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Pension tax can be workable


The Legislature is between a rock — needing to close a gap between available revenues and the cost of government — and a hard place — the notion of taxing pensioners, who are have a history of staunchly defending their turf.

The proposal to tax pensions as one means of erasing a $1.3 billion deficit had been shelved but now is resuscitated in Senate Bill 570, which has until tonight to emerge from the House-Senate conference room. It’s the least objectionable of the very few options remaining to raise a significant amount of revenue, which is needed to produce a balanced budget.

Getting it through the goalposts is going to require political courage from lawmakers; they hate angering an interest group who generally turn out at the polls in large numbers. They may be able to muster that courage if they ultimately can defend how taxpayer money will be spent in the next two lean years.

Judging by how the budget bill has proceeded so far, legislators are going to need a major infusion of taxes, at least for the short term, to keep their allotments in black ink. There are smaller pots of new cash being considered, but the biggest hole can’t be filled without a substantial revenue stream. Some have been ratcheting up the pressure to raise the general excise tax, but this would jeopardize the broader economic recovery.

The pension tax would narrow the focus of new taxation to the group that has pension income, previously untaxed by the state. Among the 41 states that have an income tax, Hawaii is one of only 10 that exempt pension income from its reach.

The pension tax bill is in flux, but here’s the basic shape of it: A reasonable income threshold would be set, with the tax levied only on the pension of taxpayers whose federal adjusted gross income crosses that line.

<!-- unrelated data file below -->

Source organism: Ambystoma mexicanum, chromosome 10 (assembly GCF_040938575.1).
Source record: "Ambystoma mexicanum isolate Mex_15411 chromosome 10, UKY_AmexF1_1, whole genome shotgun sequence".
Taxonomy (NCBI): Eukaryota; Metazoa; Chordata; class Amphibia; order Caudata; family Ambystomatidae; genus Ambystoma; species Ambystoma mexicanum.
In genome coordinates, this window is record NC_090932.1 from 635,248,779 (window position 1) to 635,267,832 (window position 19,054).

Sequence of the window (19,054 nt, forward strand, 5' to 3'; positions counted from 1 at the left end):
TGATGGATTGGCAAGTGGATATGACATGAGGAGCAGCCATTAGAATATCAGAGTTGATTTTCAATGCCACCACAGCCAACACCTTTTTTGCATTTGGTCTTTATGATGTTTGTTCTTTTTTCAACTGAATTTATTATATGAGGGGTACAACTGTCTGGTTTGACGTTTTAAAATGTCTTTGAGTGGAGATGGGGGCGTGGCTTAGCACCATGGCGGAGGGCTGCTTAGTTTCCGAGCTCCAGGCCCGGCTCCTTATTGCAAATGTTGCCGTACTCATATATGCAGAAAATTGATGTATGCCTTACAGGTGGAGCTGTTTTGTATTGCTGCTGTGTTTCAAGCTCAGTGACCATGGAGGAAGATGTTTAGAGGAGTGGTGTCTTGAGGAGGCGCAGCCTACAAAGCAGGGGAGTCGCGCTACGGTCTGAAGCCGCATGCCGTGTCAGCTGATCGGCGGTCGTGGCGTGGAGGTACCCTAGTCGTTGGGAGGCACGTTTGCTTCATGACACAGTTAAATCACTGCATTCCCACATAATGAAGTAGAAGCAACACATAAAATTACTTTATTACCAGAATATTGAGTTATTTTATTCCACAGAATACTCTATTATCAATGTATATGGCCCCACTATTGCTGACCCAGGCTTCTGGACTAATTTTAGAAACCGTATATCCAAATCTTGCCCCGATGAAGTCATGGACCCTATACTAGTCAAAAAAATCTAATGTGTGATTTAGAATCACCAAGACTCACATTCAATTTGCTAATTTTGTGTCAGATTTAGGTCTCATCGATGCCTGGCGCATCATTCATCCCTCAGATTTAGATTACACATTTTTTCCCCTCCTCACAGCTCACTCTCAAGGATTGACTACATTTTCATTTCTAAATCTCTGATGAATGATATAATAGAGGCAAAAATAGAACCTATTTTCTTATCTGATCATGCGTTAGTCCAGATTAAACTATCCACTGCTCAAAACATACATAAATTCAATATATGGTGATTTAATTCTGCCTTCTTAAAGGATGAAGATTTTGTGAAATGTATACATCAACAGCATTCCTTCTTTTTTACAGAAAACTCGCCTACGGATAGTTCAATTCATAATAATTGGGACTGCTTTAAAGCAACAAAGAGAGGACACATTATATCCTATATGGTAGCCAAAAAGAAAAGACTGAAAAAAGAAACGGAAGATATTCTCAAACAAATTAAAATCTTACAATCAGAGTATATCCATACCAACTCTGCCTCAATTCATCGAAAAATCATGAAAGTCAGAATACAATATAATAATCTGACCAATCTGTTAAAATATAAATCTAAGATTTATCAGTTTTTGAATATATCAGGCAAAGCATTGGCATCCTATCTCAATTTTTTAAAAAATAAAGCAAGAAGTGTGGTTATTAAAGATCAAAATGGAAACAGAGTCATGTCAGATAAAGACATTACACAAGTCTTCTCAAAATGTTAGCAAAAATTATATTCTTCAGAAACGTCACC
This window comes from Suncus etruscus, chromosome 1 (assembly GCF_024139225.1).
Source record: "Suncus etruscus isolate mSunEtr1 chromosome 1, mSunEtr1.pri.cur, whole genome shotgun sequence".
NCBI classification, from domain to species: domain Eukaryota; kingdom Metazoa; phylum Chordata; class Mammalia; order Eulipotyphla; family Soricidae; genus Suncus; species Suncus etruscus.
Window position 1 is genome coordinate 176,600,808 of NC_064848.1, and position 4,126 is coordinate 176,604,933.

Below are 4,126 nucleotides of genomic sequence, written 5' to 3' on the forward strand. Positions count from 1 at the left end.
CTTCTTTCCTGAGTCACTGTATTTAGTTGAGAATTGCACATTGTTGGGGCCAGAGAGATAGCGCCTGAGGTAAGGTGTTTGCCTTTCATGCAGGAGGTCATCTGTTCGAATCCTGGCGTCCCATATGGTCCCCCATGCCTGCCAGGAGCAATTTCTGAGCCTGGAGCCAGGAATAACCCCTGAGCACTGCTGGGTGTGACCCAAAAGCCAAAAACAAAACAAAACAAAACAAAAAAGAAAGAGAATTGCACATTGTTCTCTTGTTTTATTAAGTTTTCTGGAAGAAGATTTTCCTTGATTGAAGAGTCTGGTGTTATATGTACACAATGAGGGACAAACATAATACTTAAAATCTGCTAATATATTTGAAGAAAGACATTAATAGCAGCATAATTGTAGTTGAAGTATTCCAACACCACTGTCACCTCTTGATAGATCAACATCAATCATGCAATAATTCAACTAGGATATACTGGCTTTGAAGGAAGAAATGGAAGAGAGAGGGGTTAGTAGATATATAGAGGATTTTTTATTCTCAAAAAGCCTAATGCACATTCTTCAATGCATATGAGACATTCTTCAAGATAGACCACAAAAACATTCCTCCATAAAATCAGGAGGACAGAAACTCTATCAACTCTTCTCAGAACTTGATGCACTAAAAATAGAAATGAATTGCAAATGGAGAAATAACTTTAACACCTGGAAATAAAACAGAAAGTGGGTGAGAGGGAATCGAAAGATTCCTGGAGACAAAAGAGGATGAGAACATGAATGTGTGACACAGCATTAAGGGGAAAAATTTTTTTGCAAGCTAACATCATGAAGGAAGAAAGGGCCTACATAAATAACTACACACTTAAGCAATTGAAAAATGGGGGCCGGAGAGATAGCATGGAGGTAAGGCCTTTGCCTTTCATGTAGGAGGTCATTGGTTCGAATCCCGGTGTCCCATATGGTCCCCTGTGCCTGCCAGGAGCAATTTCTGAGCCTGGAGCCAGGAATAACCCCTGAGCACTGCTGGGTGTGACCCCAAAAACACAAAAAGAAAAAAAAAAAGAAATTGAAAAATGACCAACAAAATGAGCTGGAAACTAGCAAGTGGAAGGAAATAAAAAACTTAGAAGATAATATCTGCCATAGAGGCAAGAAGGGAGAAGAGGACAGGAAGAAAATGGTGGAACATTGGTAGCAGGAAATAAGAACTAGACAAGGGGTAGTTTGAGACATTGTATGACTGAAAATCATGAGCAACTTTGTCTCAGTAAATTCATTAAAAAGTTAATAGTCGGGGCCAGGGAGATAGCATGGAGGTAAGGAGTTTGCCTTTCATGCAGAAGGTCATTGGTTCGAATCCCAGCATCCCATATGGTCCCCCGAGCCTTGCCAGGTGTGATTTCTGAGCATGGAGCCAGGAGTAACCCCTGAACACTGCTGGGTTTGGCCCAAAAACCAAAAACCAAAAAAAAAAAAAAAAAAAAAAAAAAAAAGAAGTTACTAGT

Lawmakers certainly should raise it above what Gov. Neil Abercrombie originally proposed: $37,500 for individuals, projected to raise about $112 million yearly. The later compromise bill, the one currently under review by conferees, set it too high: With the line set between $100,000 for individuals and $200,000 for couples filing jointly, less than 1 percent of taxpayers would be affected and only an estimated $17.2 million would be generated.

Given that the need for revenue is dire — and driven by temporary economic conditions — legislators could reasonably lower the threshold to draw in more taxpayers. As it is, the reward is hardly worth the risk.

And there is a risk to be considered. Hugh Jones, supervising deputy attorney general, wrote that the pension tax "could be the potential subject of a legal challenge on the grounds that they may violate article XVI, section 2, of the Hawaii Constitution, or may impair the Contracts Clause of the U.S. Constitution." That state Constitution bars the state from taking action that would diminish accrued benefits in labor contracts, as in the case of state and city workers who accrue a pension.

But a different article of the state Constitution holds that "the power of taxation shall never be surrendered, suspended or contracted away," so the outcome of any lawsuit filed on the tax is unclear. Jones underscored that he was not advocating against passing the bill.

The Legislature should approve a temporary pension tax that raises enough to help the state through its current crisis. It should set a sunset date in an election year — not in the off-year of 2015, as is proposed now. This will help drive the administration to work toward the less costly government it promised, and compel lawmakers to prove they are good stewards of the public purse.

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